Fear of cancer recurrence (FCR) is one of the most common and distressing concerns cancer survivors have. For many, it can be debilitating and significantly impact their wellbeing in everyday life.
However, FCR is not always easy to identify in practice as it is not closely related to cancer type, stage or treatment, and there can be reluctance from both survivors and clinicians to discuss it. Furthermore, FCR is not usually part of standard post-treatment assessments in cancer care.
But new research led by UNSW Sydney shows a simple screening tool may help with early identification of FCR in cancer survivors. The single-item measure – a simple question asking survivors to rate their level of FCR on a 0-10 scale – could inform further development of the patient-reported measures system currently in place across NSW and similar systems used in cancer care globally.
According to the researchers, doing so may help reduce the significant burden of FCR on mental health, quality of life and healthcare costs. The study was supported by a Cancer Institute NSW Career Development Fellowship, and the findings are published today in the journal Psycho-Oncology.
“We have well-validated and established ways of identifying FCR, but they’re too long for initial screening in clinical practice,” says the study's lead author, Dr Ben Smith, a Senior Research Fellow at South West Sydney Clinical Campuses, UNSW Medicine & Health. “A single-item measure is a tool that can be used to briefly screen for FCR and fit within the patient-reported outcome measures systems we already use to identify other symptoms and side-effects post-treatment.”
A prevalent unmet need
More than 50 million people are living with and beyond cancer worldwide. It’s estimated over half of all cancer survivors experience clinically significant FCR, associated with psychological distress, poorer quality of life and greater healthcare use.
“Getting help to cope with FCR is a top reported unmet need by cancer survivors, above pain, fatigue and other physical symptoms,” Dr Smith says. “The fear can cause considerable distress and can significantly impact the quality of life and future planning for cancer survivors and their loved ones.”
Much of the research into FCR to date has focused on establishing a set of viable interventions to treat FCR. However, a significant gap still exists in screening and treatment pathways.
Read more: A digital tool is helping cancer survivors cope with fear of recurrence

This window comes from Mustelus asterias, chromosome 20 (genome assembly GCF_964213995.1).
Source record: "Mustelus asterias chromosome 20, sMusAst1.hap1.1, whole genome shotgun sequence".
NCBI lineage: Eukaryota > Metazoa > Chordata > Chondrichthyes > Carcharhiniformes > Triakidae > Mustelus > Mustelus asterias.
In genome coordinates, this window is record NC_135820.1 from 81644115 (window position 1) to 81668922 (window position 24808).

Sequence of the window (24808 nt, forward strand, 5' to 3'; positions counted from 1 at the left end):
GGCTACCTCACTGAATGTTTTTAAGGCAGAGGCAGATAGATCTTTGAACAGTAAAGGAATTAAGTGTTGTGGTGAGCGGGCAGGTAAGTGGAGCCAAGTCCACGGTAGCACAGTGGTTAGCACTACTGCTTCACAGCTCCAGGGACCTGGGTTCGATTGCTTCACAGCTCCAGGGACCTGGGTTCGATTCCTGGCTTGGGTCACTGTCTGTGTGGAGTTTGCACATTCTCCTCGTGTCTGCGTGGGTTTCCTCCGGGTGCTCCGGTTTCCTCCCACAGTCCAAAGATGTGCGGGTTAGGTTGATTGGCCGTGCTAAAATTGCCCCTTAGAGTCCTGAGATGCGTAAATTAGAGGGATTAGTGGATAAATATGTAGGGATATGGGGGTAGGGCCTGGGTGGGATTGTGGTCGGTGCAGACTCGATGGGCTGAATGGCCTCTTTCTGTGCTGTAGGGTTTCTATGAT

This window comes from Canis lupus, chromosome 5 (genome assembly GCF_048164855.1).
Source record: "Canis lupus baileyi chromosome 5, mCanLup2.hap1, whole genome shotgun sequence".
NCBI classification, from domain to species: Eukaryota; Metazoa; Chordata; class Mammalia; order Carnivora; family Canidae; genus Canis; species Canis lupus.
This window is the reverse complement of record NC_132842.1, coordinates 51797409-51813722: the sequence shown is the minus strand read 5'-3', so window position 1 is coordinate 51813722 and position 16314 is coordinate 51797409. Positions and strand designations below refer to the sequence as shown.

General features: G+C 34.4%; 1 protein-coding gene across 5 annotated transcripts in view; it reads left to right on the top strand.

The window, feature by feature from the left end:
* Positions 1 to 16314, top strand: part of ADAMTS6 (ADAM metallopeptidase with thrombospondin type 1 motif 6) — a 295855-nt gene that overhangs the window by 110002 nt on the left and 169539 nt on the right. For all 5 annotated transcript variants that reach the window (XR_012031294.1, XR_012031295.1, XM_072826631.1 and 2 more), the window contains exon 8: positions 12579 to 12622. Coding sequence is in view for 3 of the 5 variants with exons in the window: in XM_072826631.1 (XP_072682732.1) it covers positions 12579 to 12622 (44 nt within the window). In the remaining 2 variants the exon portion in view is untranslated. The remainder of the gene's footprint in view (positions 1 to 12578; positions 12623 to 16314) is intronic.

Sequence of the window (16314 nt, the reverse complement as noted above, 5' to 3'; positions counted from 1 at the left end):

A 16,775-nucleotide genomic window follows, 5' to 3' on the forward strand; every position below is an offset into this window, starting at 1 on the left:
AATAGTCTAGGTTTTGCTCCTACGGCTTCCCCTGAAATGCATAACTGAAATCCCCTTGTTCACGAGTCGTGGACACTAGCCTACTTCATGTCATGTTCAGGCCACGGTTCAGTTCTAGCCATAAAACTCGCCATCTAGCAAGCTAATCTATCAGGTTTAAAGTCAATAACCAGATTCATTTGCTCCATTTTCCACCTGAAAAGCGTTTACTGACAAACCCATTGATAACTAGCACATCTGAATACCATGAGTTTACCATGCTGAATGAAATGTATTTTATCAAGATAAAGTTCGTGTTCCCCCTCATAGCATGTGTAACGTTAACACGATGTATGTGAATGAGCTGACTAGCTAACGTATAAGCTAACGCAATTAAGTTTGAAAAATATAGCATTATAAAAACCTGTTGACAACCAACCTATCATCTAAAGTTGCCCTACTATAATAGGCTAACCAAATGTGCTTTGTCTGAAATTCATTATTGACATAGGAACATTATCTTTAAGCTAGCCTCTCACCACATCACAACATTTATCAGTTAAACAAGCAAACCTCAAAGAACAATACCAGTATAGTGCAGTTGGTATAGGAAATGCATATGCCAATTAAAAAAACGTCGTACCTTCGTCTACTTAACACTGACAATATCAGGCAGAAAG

“Without treatment, FCR may persist for many years, even in survivors with good prognoses,” Dr Smith says.
“We have effective evidence-based interventions for treating FCR, such as the one-on-one therapist-delivered program ConquerFear, and innovative digital treatments like iConquerFear aiming to increase access to FCR treatment currently being trialled. But they will go underutilised if we can’t identify the people who need them in the first place.”
Identifying fear of cancer recurrence early
For the research, the team tested the ability of the single-item FCR screening tool to aid in identifying FCR in routine cancer care. They analysed data from 107 adult survivors of different types of cancer recruited from two cancer care centres in South Western Sydney Local Health District, and the Peter MacCallum Cancer Centre as part of Fear-Less, a stepped-care program for people with cancer experiencing FCR.
Comparing participants’ scores from the single-item measure with their results from a Fear of Cancer Recurrence Inventory-Short Form (FCRI-SF) measure – a well-established scale for in-depth assessment of FCR in research – they found the single-item measure effectively measured FCR and could identify cancer survivors with clinically significant FCR needing further attention.
“The single-item test asks survivors to rate their fear of recurrence on a zero to 10 scale – which is an easy question for patients to interpret – and gives an accurate measure of FCR comparable to more comprehensive, lengthier measures,” Dr Smith says. “The findings suggest single-item FCR measures are a useful case-finding tool to identify whether a person needs help with FCR early, and we think it is feasible for clinicians to start using it in healthcare settings.”
When implemented in practice, the researchers note that the single-item measure would ideally be followed by secondary tools to assess FCR severity and select the appropriate interventions for patients from the options available.
“We would like to see more data collected about how it works in the routine care setting, and we think it’s ready for that stage,” Dr Smith says. “We would also like to see how it works with people from different cultural and language groups who may experience and report FCR differently.”